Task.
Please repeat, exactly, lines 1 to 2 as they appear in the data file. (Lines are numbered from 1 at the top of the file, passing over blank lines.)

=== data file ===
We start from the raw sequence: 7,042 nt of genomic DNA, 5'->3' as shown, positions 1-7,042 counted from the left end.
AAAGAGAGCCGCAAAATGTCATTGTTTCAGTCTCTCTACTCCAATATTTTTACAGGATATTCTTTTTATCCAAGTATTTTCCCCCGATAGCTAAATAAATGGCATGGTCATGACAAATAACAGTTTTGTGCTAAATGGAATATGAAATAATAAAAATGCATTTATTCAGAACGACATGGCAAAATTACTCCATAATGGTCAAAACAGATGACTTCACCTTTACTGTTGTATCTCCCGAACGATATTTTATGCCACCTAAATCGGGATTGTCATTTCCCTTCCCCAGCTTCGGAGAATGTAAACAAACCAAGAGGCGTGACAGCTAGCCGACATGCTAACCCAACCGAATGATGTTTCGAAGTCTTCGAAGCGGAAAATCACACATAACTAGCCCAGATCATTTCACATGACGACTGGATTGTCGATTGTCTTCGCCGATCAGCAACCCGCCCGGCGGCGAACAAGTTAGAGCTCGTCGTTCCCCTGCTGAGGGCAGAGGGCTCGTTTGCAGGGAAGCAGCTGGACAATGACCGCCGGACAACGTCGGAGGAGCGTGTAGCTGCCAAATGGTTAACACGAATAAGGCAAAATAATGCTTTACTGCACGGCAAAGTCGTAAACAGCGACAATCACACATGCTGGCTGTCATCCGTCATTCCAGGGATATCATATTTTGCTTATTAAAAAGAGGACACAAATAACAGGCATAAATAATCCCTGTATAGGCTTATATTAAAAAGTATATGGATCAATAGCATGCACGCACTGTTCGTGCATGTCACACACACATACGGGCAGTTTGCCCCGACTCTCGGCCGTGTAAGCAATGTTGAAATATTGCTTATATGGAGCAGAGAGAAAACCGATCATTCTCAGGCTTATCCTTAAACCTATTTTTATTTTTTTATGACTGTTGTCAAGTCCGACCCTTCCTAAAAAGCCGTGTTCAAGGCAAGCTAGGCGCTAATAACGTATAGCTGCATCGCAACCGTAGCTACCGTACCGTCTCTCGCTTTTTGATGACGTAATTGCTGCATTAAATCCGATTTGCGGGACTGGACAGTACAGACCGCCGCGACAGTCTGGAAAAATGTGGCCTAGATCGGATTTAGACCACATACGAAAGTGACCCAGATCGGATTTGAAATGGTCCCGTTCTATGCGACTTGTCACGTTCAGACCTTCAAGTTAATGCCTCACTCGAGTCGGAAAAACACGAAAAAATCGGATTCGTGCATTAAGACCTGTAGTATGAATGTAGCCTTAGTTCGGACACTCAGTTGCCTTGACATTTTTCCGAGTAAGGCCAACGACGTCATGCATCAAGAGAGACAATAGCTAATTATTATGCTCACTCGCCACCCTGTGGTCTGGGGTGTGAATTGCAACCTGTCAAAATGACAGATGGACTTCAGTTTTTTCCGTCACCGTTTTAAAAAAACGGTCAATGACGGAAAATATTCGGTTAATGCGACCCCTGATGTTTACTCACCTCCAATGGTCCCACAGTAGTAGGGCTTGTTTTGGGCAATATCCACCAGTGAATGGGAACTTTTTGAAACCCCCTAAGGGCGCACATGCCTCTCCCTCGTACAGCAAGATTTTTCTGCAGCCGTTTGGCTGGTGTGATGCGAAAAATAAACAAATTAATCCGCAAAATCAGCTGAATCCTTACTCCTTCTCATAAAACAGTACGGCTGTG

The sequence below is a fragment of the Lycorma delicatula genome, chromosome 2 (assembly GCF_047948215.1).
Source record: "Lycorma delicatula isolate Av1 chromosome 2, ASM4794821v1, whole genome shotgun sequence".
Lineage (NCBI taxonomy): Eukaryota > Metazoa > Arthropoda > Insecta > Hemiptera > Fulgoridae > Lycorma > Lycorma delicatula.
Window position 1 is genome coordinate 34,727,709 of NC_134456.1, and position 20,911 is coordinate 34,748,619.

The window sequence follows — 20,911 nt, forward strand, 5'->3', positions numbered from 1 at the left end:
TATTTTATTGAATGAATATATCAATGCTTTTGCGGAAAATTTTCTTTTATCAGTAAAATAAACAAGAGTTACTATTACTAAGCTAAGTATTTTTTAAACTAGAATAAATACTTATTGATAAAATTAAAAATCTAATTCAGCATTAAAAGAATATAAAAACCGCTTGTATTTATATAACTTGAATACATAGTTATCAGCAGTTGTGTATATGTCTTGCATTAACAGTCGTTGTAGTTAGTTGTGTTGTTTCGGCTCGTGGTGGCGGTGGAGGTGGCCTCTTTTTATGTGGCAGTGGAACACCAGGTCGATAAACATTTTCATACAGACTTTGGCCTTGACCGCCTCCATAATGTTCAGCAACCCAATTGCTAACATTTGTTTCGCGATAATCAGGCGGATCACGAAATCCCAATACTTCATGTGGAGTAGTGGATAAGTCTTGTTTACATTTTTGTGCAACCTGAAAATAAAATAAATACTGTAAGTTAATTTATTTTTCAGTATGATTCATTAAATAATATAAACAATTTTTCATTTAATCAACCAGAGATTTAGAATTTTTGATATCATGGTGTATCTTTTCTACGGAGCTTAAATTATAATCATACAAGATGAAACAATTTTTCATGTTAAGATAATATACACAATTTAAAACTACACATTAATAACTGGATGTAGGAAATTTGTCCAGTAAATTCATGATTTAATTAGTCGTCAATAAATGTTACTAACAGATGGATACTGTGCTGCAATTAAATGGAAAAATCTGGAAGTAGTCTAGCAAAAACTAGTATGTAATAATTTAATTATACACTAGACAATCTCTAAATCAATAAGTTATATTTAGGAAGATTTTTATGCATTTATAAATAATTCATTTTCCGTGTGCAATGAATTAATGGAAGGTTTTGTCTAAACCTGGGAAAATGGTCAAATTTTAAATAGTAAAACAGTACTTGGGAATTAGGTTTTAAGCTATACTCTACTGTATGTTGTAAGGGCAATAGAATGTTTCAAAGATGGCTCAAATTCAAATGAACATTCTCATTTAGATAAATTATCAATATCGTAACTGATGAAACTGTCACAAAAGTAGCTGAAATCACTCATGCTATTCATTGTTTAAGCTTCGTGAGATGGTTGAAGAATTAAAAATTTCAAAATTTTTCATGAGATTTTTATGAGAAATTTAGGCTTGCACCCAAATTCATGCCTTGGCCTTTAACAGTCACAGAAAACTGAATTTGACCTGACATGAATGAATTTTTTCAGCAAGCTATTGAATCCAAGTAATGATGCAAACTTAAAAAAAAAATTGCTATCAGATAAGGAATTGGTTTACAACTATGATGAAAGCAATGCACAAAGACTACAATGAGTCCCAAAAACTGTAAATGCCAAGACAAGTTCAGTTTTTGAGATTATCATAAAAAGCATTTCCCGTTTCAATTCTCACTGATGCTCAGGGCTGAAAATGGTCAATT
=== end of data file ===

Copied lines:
We start from the raw sequence: 7,042 nt of genomic DNA, 5'->3' as shown, positions 1-7,042 counted from the left end.
AAAGAGAGCCGCAAAATGTCATTGTTTCAGTCTCTCTACTCCAATATTTTTACAGGATATTCTTTTTATCCAAGTATTTTCCCCCGATAGCTAAATAAATGGCATGGTCATGACAAATAACAGTTTTGTGCTAAATGGAATATGAAATAATAAAAATGCATTTATTCAGAACGACATGGCAAAATTACTCCATAATGGTCAAAACAGATGACTTCACCTTTACTGTTGTATCTCCCGAACGATATTTTATGCCACCTAAATCGGGATTGTCATTTCCCTTCCCCAGCTTCGGAGAATGTAAACAAACCAAGAGGCGTGACAGCTAGCCGACATGCTAACCCAACCGAATGATGTTTCGAAGTCTTCGAAGCGGAAAATCACACATAACTAGCCCAGATCATTTCACATGACGACTGGATTGTCGATTGTCTTCGCCGATCAGCAACCCGCCCGGCGGCGAACAAGTTAGAGCTCGTCGTTCCCCTGCTGAGGGCAGAGGGCTCGTTTGCAGGGAAGCAGCTGGACAATGACCGCCGGACAACGTCGGAGGAGCGTGTAGCTGCCAAATGGTTAACACGAATAAGGCAAAATAATGCTTTACTGCACGGCAAAGTCGTAAACAGCGACAATCACACATGCTGGCTGTCATCCGTCATTCCAGGGATATCATATTTTGCTTATTAAAAAGAGGACACAAATAACAGGCATAAATAATCCCTGTATAGGCTTATATTAAAAAGTATATGGATCAATAGCATGCACGCACTGTTCGTGCATGTCACACACACATACGGGCAGTTTGCCCCGACTCTCGGCCGTGTAAGCAATGTTGAAATATTGCTTATATGGAGCAGAGAGAAAACCGATCATTCTCAGGCTTATCCTTAAACCTATTTTTATTTTTTTATGACTGTTGTCAAGTCCGACCCTTCCTAAAAAGCCGTGTTCAAGGCAAGCTAGGCGCTAATAACGTATAGCTGCATCGCAACCGTAGCTACCGTACCGTCTCTCGCTTTTTGATGACGTAATTGCTGCATTAAATCCGATTTGCGGGACTGGACAGTACAGACCGCCGCGACAGTCTGGAAAAATGTGGCCTAGATCGGATTTAGACCACATACGAAAGTGACCCAGATCGGATTTGAAATGGTCCCGTTCTATGCGACTTGTCACGTTCAGACCTTCAAGTTAATGCCTCACTCGAGTCGGAAAAACACGAAAAAATCGGATTCGTGCATTAAGACCTGTAGTATGAATGTAGCCTTAGTTCGGACACTCAGTTGCCTTGACATTTTTCCGAGTAAGGCCAACGACGTCATGCATCAAGAGAGACAATAGCTAATTATTATGCTCACTCGCCACCCTGTGGTCTGGGGTGTGAATTGCAACCTGTCAAAATGACAGATGGACTTCAGTTTTTTCCGTCACCGTTTTAAAAAAACGGTCAATGACGGAAAATATTCGGTTAATGCGACCCCTGATGTTTACTCACCTCCAATGGTCCCACAGTAGTAGGGCTTGTTTTGGGCAATATCCACCAGTGAATGGGAACTTTTTGAAACCCCCTAAGGGCGCACATGCCTCTCCCTCGTACAGCAAGATTTTTCTGCAGCCGTTTGGCTGGTGTGATGCGAAAAATAAACAAATTAATCCGCAAAATCAGCTGAATCCTTACTCCTTCTCATAAAACAGTACGGCTGTG